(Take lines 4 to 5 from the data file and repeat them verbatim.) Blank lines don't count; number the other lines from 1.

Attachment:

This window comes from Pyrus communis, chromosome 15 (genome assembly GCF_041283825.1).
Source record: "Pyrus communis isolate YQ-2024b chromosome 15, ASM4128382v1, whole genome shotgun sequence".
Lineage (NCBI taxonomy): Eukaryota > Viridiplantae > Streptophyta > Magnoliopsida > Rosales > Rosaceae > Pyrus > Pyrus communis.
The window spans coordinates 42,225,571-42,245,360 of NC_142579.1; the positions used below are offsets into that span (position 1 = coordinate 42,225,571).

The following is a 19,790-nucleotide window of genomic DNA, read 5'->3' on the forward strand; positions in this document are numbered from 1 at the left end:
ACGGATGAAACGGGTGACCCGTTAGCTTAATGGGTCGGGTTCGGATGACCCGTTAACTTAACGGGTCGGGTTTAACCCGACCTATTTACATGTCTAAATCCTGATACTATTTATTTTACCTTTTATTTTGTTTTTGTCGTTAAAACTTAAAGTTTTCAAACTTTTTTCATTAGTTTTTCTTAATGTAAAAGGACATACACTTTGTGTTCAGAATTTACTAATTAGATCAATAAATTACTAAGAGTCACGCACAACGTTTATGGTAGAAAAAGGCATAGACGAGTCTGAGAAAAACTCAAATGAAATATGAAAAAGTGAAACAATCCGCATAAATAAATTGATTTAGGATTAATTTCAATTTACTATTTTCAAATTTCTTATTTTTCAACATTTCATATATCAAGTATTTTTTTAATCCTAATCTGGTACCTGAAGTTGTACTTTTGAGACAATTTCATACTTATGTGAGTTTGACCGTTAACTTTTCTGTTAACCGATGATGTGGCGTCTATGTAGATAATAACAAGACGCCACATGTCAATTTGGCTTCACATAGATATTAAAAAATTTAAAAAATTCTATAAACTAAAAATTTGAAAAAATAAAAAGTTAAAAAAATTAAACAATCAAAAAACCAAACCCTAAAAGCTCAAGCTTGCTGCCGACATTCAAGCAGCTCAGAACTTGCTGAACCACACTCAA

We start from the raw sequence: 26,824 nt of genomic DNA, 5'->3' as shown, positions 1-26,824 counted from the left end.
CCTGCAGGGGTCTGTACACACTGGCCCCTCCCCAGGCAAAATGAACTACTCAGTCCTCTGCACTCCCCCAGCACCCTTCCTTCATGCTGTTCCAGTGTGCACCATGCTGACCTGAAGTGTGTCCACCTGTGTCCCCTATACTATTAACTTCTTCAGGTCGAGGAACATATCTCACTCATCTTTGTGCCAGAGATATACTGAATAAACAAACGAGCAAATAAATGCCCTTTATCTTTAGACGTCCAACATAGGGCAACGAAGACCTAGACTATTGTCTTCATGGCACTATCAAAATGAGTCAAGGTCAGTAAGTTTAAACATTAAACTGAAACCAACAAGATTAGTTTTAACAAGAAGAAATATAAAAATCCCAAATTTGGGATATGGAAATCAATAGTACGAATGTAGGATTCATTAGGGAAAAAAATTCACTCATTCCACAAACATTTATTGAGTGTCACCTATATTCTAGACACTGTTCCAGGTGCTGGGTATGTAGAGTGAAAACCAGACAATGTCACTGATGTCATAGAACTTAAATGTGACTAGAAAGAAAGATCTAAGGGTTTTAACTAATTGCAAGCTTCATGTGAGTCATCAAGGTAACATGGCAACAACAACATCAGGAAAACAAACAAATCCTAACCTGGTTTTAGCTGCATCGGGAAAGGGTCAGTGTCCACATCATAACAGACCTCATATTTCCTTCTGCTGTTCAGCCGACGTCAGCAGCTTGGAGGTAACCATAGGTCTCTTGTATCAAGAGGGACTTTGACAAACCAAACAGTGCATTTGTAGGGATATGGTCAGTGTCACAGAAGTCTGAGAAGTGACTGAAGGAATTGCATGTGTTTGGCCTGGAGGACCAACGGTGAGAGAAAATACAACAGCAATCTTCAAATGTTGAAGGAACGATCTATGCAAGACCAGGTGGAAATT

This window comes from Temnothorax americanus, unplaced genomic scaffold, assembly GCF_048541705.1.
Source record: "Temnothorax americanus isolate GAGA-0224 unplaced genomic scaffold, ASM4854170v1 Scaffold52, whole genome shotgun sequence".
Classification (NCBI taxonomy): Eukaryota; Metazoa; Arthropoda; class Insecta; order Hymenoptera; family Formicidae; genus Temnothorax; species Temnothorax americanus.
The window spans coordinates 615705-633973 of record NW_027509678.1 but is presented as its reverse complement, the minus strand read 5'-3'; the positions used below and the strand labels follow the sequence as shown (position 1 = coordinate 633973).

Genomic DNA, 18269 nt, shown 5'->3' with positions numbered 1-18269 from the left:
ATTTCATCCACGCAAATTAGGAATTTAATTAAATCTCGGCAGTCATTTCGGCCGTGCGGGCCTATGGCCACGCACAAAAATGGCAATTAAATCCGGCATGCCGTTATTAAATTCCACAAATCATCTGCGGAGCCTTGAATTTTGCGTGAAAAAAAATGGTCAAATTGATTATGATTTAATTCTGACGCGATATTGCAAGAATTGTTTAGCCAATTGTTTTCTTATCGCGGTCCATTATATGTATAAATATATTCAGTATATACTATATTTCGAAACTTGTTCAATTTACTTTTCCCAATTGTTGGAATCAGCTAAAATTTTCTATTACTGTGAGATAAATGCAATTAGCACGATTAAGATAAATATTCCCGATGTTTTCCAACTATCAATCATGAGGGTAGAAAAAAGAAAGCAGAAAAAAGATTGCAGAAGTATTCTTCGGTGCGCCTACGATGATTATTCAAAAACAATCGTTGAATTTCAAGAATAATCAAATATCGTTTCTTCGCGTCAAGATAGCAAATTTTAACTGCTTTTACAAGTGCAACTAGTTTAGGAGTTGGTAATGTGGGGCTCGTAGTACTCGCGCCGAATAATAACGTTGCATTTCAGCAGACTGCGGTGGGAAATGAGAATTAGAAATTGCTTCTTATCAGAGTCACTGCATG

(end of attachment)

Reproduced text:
The window spans coordinates 42,225,571-42,245,360 of NC_142579.1; the positions used below are offsets into that span (position 1 = coordinate 42,225,571).

The following is a 19,790-nucleotide window of genomic DNA, read 5'->3' on the forward strand; positions in this document are numbered from 1 at the left end: